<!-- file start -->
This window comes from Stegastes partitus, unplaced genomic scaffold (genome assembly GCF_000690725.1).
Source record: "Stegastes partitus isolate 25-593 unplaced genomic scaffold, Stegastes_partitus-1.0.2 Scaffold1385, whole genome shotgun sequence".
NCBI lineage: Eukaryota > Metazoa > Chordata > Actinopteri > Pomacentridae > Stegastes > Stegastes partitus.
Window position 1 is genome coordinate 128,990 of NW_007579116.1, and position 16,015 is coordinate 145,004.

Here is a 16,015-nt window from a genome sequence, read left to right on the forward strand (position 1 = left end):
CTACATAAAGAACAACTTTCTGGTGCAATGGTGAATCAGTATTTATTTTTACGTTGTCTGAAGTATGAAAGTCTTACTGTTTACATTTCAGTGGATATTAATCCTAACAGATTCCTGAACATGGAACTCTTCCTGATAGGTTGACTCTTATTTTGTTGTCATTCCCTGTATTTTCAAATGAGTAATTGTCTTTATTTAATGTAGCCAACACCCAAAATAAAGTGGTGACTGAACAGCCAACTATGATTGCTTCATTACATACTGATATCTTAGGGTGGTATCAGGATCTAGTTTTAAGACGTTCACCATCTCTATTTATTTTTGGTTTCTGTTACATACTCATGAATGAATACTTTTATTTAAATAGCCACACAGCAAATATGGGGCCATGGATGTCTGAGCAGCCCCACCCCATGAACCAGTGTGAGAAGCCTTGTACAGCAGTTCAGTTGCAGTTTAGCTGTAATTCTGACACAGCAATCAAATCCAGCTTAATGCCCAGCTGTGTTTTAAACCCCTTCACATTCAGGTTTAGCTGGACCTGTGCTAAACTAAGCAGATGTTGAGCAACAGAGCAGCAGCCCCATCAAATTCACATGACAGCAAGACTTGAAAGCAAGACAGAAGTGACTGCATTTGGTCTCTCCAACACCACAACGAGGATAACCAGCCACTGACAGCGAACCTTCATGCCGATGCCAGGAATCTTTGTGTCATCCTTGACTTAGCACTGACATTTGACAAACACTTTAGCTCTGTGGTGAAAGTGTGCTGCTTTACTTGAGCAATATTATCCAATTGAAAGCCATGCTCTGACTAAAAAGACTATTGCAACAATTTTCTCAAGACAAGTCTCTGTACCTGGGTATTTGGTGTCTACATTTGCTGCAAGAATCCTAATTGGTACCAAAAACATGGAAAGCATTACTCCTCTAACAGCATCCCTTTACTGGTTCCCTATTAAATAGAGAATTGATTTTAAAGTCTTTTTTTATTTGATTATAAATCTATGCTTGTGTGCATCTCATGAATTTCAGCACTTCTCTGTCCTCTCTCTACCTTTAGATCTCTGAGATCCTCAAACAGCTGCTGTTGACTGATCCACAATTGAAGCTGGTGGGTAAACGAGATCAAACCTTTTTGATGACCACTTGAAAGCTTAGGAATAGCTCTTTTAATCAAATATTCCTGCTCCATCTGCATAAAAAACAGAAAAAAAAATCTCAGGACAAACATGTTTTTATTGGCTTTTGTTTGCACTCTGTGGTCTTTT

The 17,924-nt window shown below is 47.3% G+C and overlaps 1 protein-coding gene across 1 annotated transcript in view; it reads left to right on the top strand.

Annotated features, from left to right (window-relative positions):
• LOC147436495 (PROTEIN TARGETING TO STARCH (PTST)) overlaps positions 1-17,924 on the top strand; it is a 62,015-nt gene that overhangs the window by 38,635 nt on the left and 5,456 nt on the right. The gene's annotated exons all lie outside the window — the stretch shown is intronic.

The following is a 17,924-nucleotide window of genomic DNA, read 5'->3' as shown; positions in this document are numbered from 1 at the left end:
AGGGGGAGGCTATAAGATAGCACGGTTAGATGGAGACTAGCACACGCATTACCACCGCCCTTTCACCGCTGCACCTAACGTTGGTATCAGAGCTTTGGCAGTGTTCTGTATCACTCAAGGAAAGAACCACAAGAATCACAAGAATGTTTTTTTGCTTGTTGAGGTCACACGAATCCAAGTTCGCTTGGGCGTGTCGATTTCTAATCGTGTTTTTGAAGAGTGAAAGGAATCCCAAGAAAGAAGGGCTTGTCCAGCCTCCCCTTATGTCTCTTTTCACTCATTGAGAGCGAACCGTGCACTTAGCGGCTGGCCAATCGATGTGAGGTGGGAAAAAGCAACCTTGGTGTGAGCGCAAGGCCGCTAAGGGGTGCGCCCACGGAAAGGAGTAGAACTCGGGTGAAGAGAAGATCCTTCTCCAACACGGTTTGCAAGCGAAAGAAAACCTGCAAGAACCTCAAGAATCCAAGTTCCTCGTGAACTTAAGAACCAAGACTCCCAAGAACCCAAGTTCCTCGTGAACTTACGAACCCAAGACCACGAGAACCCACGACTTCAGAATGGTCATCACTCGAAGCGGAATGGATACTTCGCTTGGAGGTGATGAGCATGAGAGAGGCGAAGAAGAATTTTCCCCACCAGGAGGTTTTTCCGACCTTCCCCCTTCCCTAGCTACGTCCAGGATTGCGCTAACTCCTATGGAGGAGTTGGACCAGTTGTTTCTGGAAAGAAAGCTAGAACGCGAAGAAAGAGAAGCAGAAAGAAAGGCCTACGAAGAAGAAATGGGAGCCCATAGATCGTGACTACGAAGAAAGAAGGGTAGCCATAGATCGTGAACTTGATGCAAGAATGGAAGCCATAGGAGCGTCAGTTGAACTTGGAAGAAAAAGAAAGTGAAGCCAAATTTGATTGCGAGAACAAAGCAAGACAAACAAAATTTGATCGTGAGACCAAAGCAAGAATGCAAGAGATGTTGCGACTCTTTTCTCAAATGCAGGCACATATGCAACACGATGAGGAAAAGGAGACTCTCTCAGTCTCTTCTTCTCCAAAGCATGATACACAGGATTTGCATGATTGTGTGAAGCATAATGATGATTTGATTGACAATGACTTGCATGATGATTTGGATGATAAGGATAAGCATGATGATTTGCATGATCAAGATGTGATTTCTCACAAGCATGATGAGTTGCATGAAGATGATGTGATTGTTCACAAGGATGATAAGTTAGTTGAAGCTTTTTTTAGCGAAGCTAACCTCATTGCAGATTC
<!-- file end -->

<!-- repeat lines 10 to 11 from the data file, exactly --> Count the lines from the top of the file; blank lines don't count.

The following is a 17,924-nucleotide window of genomic DNA, read 5'->3' as shown; positions in this document are numbered from 1 at the left end:
AGGGGGAGGCTATAAGATAGCACGGTTAGATGGAGACTAGCACACGCATTACCACCGCCCTTTCACCGCTGCACCTAACGTTGGTATCAGAGCTTTGGCAGTGTTCTGTATCACTCAAGGAAAGAACCACAAGAATCACAAGAATGTTTTTTTGCTTGTTGAGGTCACACGAATCCAAGTTCGCTTGGGCGTGTCGATTTCTAATCGTGTTTTTGAAGAGTGAAAGGAATCCCAAGAAAGAAGGGCTTGTCCAGCCTCCCCTTATGTCTCTTTTCACTCATTGAGAGCGAACCGTGCACTTAGCGGCTGGCCAATCGATGTGAGGTGGGAAAAAGCAACCTTGGTGTGAGCGCAAGGCCGCTAAGGGGTGCGCCCACGGAAAGGAGTAGAACTCGGGTGAAGAGAAGATCCTTCTCCAACACGGTTTGCAAGCGAAAGAAAACCTGCAAGAACCTCAAGAATCCAAGTTCCTCGTGAACTTAAGAACCAAGACTCCCAAGAACCCAAGTTCCTCGTGAACTTACGAACCCAAGACCACGAGAACCCACGACTTCAGAATGGTCATCACTCGAAGCGGAATGGATACTTCGCTTGGAGGTGATGAGCATGAGAGAGGCGAAGAAGAATTTTCCCCACCAGGAGGTTTTTCCGACCTTCCCCCTTCCCTAGCTACGTCCAGGATTGCGCTAACTCCTATGGAGGAGTTGGACCAGTTGTTTCTGGAAAGAAAGCTAGAACGCGAAGAAAGAGAAGCAGAAAGAAAGGCCTACGAAGAAGAAATGGGAGCCCATAGATCGTGACTACGAAGAAAGAAGGGTAGCCATAGATCGTGAACTTGATGCAAGAATGGAAGCCATAGGAGCGTCAGTTGAACTTGGAAGAAAAAGAAAGTGAAGCCAAATTTGATTGCGAGAACAAAGCAAGACAAACAAAATTTGATCGTGAGACCAAAGCAAGAATGCAAGAGATGTTGCGACTCTTTTCTCAAATGCAGGCACATATGCAACACGATGAGGAAAAGGAGACTCTCTCAGTCTCTTCTTCTCCAAAGCATGATACACAGGATTTGCATGATTGTGTGAAGCATAATGATGATTTGATTGACAATGACTTGCATGATGATTTGGATGATAAGGATAAGCATGATGATTTGCATGATCAAGATGTGATTTCTCACAAGCATGATGAGTTGCATGAAGATGATGTGATTGTTCACAAGGATGATAAGTTAGTTGAAGCTTTTTTTAGCGAAGCTAACCTCATTGCAGATTC